Smith: fashion will turn its back on thin models

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The Independent Online

The British designer Sir Paul Smith has spoken out against unnaturally thin girls on the catwalk, calling for the use of "bigger models".

Smith, speaking at London Fashion Week, told the Evening Standard: "I think that what will happen is that there will be a move away from these very thin models. All the controversy following what happened in Madrid will mean a move away from those very thin girls. The main thing has to be: are the girls healthy?"

Smith spoke out after showing a womenswear collection at the Royal Horticultural Halls in Westminster yesterday that continued the masculine look he started last season.

Indeed, the first models on to his catwalk wore "mannish" navy blazers and cuffed Bermuda shorts, their waistbands yanked down to reveal the top of rose-print boxer shorts.

Smith realised early on in his career that women often borrow their partners' tailored jackets and v-neck sweaters. The garçonne look has become one of his signatures, which for spring/ summer 2007 is accessorised with lemon-yellow silk loafers, and two-tone shirts left unbuttoned for a frisson of sex appeal.

Designers cultivate a "signature" to differentiate themselves. This applies as much to Smith, asuccess story of British fashion, as it does to up-and-coming designers. Take Roksanda Illincic, the Serbian-born designer who presented her spring collection at the English-Speaking Union in Mayfair. Illincic, 31, launched her own label in 2002, and has already established a signature: voluminous party dresses using haute couture fabrics left slightly unfinished at the hem.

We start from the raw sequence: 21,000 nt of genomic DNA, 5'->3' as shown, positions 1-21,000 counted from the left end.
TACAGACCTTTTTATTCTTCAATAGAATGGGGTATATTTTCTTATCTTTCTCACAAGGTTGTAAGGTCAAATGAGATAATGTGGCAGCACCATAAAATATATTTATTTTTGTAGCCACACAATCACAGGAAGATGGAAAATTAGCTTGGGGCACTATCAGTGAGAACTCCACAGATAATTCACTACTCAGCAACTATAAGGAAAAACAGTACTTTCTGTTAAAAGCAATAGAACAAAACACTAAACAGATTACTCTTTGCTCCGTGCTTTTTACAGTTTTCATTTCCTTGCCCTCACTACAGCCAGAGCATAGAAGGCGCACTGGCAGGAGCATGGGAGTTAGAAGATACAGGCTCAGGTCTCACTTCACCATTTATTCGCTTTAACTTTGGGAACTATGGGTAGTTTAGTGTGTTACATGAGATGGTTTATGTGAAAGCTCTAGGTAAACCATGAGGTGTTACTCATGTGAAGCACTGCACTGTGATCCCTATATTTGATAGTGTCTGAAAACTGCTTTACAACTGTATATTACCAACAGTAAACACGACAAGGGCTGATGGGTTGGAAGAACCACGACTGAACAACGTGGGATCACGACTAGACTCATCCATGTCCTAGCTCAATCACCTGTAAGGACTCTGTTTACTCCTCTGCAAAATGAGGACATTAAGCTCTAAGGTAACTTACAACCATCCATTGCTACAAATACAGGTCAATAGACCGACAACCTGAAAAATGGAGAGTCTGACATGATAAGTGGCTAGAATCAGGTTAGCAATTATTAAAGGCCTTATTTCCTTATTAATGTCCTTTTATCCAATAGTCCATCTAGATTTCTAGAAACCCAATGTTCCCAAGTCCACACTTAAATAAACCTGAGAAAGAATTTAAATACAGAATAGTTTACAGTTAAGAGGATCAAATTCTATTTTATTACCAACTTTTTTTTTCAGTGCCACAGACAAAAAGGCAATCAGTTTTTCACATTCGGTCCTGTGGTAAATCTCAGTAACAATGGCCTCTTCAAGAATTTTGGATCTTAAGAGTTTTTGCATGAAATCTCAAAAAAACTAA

Another aspirant designer, Gareth Pugh, 24, has also managed to nail a certain look as his own. Black latex body stockings ­ entirely covering the face ­ were worn with silver foil down jackets, angular swimsuits fit only for cyborgs and towering lap-dancer shoes. While the controversy surrounding thin models continues, at Pugh's show it was barely possible to tell male model from female model: they were all joyously freakish.

Bella Freud, taking the relaunched label Biba on to the catwalk for the first time, faces a more complicated task. Heading up a brand that already has a signature ­ languorous dresses with art nouveau prints ­ she has to tread between updating the look and keeping the brand's heritage.

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